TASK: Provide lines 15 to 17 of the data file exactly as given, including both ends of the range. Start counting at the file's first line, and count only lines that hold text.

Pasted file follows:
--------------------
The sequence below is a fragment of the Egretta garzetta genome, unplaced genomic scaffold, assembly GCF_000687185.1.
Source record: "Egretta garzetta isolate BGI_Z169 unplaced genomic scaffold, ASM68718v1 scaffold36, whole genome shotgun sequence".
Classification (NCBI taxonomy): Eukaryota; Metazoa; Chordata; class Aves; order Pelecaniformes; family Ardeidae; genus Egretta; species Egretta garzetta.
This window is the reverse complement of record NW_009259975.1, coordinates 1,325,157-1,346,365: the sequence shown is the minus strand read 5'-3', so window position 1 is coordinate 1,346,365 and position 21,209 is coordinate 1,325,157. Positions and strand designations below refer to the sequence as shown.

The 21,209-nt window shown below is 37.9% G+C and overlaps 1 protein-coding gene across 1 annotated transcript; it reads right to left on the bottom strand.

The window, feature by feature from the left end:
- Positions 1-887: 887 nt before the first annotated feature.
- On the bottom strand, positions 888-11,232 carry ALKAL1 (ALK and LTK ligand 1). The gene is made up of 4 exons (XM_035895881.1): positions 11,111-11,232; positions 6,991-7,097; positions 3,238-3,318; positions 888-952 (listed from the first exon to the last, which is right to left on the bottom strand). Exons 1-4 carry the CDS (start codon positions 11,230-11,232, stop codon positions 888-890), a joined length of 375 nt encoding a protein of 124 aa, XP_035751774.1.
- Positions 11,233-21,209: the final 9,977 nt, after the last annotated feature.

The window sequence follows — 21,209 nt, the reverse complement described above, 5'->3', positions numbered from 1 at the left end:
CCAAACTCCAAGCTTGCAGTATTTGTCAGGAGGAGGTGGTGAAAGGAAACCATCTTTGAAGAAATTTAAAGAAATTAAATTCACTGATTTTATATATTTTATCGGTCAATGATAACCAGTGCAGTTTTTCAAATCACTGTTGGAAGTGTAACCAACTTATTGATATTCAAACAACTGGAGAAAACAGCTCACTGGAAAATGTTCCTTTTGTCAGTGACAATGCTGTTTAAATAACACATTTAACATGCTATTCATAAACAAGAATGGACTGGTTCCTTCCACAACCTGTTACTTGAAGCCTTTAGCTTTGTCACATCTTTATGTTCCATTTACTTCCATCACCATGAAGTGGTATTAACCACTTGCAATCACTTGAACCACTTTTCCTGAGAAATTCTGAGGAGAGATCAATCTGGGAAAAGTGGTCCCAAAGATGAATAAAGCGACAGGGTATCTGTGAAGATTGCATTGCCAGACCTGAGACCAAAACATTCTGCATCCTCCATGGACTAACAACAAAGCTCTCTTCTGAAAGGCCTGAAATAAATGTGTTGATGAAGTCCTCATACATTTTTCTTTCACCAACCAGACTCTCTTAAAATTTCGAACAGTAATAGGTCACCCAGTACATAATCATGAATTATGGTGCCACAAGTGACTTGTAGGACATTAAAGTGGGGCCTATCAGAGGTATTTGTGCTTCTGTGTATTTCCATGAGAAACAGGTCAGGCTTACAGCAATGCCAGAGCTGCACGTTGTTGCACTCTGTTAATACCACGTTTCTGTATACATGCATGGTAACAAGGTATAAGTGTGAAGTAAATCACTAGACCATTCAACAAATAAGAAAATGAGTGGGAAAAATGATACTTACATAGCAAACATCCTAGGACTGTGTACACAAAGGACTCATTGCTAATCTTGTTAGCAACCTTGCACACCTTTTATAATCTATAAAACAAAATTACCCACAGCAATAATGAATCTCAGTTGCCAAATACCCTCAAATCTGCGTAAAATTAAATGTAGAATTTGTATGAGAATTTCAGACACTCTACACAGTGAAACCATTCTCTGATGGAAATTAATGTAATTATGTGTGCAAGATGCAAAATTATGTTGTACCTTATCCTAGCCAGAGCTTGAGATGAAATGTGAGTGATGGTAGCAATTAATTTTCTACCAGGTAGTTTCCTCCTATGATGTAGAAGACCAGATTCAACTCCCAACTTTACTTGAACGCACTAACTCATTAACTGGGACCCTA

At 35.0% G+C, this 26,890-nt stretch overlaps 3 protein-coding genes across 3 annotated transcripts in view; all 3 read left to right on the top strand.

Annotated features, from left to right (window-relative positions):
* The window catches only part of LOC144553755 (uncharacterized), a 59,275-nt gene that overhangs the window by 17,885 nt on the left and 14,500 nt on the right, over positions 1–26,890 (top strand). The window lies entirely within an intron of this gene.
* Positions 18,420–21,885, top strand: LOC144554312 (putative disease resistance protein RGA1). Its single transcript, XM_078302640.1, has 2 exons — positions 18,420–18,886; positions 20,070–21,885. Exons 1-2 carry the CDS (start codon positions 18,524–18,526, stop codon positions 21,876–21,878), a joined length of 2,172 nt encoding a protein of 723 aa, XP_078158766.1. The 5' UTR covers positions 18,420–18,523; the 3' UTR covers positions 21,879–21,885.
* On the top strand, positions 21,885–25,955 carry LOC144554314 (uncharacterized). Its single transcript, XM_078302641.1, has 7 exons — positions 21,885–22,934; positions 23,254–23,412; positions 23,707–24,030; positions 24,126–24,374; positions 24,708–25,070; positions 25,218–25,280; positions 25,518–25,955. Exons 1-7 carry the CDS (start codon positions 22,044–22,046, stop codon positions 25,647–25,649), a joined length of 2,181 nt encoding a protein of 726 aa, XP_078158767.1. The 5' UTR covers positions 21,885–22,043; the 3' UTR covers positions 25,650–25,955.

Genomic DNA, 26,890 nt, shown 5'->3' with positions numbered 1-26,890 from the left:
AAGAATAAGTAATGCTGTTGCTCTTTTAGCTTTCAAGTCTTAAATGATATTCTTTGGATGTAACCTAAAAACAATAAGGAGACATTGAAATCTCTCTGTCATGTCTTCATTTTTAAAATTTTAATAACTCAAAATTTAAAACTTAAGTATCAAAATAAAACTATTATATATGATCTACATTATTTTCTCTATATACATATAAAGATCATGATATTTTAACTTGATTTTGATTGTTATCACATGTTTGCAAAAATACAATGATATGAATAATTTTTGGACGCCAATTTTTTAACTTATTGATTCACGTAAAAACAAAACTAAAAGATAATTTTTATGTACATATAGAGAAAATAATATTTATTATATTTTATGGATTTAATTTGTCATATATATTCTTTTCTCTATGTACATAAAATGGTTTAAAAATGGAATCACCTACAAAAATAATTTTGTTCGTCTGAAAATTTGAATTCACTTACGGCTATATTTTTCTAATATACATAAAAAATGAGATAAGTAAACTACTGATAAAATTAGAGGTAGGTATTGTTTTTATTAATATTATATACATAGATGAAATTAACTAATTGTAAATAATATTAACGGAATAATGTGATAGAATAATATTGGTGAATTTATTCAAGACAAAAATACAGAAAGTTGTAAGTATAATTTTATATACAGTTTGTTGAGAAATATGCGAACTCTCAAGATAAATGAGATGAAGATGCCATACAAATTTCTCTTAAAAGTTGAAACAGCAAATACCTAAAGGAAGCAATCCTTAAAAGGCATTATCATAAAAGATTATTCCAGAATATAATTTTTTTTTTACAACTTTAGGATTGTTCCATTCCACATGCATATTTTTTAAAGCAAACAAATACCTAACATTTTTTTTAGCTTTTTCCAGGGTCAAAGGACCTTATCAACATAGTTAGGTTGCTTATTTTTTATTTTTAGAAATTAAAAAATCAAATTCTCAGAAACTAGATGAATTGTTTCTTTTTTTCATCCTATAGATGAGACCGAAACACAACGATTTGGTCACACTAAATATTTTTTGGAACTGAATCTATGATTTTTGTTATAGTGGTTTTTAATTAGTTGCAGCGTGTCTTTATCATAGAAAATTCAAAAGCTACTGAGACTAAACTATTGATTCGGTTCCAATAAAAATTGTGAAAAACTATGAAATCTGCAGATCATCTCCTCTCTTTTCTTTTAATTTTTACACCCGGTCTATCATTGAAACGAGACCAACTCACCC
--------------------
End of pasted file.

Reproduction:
* Positions 18,420–21,885, top strand: LOC144554312 (putative disease resistance protein RGA1). Its single transcript, XM_078302640.1, has 2 exons — positions 18,420–18,886; positions 20,070–21,885. Exons 1-2 carry the CDS (start codon positions 18,524–18,526, stop codon positions 21,876–21,878), a joined length of 2,172 nt encoding a protein of 723 aa, XP_078158766.1. The 5' UTR covers positions 18,420–18,523; the 3' UTR covers positions 21,879–21,885.
* On the top strand, positions 21,885–25,955 carry LOC144554314 (uncharacterized). Its single transcript, XM_078302641.1, has 7 exons — positions 21,885–22,934; positions 23,254–23,412; positions 23,707–24,030; positions 24,126–24,374; positions 24,708–25,070; positions 25,218–25,280; positions 25,518–25,955. Exons 1-7 carry the CDS (start codon positions 22,044–22,046, stop codon positions 25,647–25,649), a joined length of 2,181 nt encoding a protein of 726 aa, XP_078158767.1. The 5' UTR covers positions 21,885–22,043; the 3' UTR covers positions 25,650–25,955.

Genomic DNA, 26,890 nt, shown 5'->3' with positions numbered 1-26,890 from the left: